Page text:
What’s better than one vocoder? Two vocoders, of course 😊. This tip is more about a technique than an application, although we’ll cover an application to illustrate the technique. But the main goal is to inspire you to try stereo vocoding and come up with your own applications, so there are additional tips at the end.
Long-time blog readers may have noticed my fascination with fusing melodic and percussive components. The easiest way to do this is to have a drum track (or reverb, pink noise, hand percussion, whatever) follow the Chord Track via Harmonic Editing. Although this tip takes that concept further, it’s about more than just percussion. Inserting a Splitter in an FX Chain, and following it with two vocoders, opens sonic options you can’t obtain any other way.
The FX Chain and Track Layout
Fig. 1 shows the stereo vocoder FX Chain. This technique will also work with Artist. However, it requires three tracks:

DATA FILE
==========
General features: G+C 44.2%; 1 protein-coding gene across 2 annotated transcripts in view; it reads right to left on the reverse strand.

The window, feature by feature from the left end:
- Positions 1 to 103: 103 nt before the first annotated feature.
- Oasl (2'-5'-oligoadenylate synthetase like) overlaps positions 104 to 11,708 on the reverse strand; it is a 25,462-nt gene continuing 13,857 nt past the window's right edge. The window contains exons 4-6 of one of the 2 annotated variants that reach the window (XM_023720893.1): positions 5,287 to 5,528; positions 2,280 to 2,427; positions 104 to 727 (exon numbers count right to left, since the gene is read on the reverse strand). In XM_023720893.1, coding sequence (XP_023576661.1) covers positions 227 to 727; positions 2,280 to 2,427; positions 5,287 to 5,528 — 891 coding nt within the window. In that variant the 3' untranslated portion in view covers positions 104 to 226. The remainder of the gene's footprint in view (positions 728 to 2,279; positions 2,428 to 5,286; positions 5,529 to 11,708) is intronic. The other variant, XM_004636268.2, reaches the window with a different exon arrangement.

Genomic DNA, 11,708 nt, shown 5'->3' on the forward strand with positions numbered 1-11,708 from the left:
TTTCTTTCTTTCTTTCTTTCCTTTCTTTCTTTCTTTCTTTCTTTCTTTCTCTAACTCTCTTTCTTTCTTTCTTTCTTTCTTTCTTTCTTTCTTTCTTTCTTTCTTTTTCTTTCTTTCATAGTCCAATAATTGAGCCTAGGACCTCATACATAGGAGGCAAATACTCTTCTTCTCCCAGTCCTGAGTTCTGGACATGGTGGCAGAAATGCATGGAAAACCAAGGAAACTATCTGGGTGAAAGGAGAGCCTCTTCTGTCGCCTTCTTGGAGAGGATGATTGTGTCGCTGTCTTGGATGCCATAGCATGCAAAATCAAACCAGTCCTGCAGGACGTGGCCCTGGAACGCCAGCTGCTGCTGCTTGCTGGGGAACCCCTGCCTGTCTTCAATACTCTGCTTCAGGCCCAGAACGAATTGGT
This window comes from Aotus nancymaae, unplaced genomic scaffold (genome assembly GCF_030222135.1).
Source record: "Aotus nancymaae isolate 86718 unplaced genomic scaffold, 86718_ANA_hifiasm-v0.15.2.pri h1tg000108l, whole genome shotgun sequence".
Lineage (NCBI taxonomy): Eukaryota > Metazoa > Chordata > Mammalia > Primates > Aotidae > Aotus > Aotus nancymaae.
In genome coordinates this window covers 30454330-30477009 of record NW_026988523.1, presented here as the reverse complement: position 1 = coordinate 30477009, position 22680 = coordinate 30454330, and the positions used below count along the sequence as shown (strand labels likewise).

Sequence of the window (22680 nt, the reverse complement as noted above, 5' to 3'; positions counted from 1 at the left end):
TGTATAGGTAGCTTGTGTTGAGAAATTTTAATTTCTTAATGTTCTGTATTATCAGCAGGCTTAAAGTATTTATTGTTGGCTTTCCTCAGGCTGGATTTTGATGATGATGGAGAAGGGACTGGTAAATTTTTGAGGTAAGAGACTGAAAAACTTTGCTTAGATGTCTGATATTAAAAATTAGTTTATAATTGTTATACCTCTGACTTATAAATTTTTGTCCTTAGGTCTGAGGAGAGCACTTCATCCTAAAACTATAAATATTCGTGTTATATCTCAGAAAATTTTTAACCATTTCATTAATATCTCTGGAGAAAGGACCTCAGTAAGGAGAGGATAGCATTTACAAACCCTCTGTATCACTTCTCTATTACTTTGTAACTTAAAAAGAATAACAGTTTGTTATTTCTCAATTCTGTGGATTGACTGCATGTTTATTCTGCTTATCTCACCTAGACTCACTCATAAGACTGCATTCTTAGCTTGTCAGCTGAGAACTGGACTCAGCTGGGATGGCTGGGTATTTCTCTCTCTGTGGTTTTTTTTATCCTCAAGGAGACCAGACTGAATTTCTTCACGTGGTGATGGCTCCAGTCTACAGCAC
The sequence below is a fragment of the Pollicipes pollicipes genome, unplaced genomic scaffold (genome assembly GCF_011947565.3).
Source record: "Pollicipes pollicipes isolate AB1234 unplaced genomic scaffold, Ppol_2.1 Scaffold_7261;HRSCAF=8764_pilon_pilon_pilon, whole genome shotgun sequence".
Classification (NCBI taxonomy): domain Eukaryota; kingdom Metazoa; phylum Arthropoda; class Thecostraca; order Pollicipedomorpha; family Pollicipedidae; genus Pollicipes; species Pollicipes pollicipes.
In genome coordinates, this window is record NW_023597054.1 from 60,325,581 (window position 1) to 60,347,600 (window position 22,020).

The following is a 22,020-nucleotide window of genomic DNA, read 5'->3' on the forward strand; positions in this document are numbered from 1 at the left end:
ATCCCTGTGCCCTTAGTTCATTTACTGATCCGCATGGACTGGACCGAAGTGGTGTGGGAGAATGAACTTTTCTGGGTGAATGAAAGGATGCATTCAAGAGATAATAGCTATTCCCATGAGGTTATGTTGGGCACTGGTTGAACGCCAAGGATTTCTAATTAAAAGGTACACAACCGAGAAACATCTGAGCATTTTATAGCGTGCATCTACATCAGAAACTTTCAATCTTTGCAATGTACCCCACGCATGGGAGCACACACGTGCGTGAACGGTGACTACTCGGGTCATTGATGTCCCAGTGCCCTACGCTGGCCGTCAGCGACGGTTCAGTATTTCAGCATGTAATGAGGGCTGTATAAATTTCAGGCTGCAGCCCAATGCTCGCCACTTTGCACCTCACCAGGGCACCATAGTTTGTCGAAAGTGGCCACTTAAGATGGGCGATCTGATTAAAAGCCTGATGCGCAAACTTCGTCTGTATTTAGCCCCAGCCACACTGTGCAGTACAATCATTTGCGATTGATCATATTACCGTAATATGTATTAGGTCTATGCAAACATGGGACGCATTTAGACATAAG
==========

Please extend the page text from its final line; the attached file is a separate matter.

This application uses stereo drums, so the Splitter mode is Channel Split. The Dual Pan modules at the vocoder outputs provide stereo imaging. I typically pan one vocoder full left and the other full right, but sometimes I’ll weight them more to center, or to one side of the stereo field.
Fig. 2 shows the track layout. Each Mai Tai instrument track has a Send. These feed the sidechains for the two vocoders to provide the carrier audio. Although the Mai Tai faders are at minimum, mixing in some instrument sound provides yet another character.
This brief audio example adds a melodic component to drums. The two Mai Tai MIDI tracks are offset by an octave.
Fig. 3 shows the vocoder patch matrices. These particular settings are of no real consequence, they just emphasize that using different patch matrix settings for the left and right channel vocoders can have a major impact on the sound.
As to other applications: